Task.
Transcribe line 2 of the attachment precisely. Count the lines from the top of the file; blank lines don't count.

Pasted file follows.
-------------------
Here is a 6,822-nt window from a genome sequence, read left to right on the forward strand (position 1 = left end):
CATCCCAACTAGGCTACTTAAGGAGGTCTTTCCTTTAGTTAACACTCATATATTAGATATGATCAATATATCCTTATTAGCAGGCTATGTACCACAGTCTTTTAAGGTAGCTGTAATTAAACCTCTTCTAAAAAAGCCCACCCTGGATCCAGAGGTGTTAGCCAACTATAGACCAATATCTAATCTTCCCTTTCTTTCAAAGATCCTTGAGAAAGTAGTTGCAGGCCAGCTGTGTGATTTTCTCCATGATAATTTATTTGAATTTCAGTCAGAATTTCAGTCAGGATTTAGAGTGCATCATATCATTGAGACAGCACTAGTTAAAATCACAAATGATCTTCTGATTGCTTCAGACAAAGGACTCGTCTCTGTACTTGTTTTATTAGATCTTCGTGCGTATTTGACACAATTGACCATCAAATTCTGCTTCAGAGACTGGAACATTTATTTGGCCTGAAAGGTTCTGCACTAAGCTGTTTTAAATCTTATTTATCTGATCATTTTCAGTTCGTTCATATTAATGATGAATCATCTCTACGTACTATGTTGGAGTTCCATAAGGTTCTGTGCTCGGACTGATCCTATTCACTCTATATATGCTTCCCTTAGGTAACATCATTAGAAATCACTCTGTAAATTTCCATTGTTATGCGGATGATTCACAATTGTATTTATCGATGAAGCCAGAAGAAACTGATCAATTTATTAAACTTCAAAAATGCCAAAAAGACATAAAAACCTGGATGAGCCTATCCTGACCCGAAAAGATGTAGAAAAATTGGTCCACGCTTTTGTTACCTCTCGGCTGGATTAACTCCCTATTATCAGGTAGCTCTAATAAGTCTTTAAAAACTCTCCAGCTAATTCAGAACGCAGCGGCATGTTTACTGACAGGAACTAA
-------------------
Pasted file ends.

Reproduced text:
CATCCCAACTAGGCTACTTAAGGAGGTCTTTCCTTTAGTTAACACTCATATATTAGATATGATCAATATATCCTTATTAGCAGGCTATGTACCACAGTCTTTTAAGGTAGCTGTAATTAAACCTCTTCTAAAAAAGCCCACCCTGGATCCAGAGGTGTTAGCCAACTATAGACCAATATCTAATCTTCCCTTTCTTTCAAAGATCCTTGAGAAAGTAGTTGCAGGCCAGCTGTGTGATTTTCTCCATGATAATTTATTTGAATTTCAGTCAGAATTTCAGTCAGGATTTAGAGTGCATCATATCATTGAGACAGCACTAGTTAAAATCACAAATGATCTTCTGATTGCTTCAGACAAAGGACTCGTCTCTGTACTTGTTTTATTAGATCTTCGTGCGTATTTGACACAATTGACCATCAAATTCTGCTTCAGAGACTGGAACATTTATTTGGCCTGAAAGGTTCTGCACTAAGCTGTTTTAAATCTTATTTATCTGATCATTTTCAGTTCGTTCATATTAATGATGAATCATCTCTACGTACTATGTTGGAGTTCCATAAGGTTCTGTGCTCGGACTGATCCTATTCACTCTATATATGCTTCCCTTAGGTAACATCATTAGAAATCACTCTGTAAATTTCCATTGTTATGCGGATGATTCACAATTGTATTTATCGATGAAGCCAGAAGAAACTGATCAATTTATTAAACTTCAAAAATGCCAAAAAGACATAAAAACCTGGATGAGCCTATCCTGACCCGAAAAGATGTAGAAAAATTGGTCCACGCTTTTGTTACCTCTCGGCTGGATTAACTCCCTATTATCAGGTAGCTCTAATAAGTCTTTAAAAACTCTCCAGCTAATTCAGAACGCAGCGGCATGTTTACTGACAGGAACTAA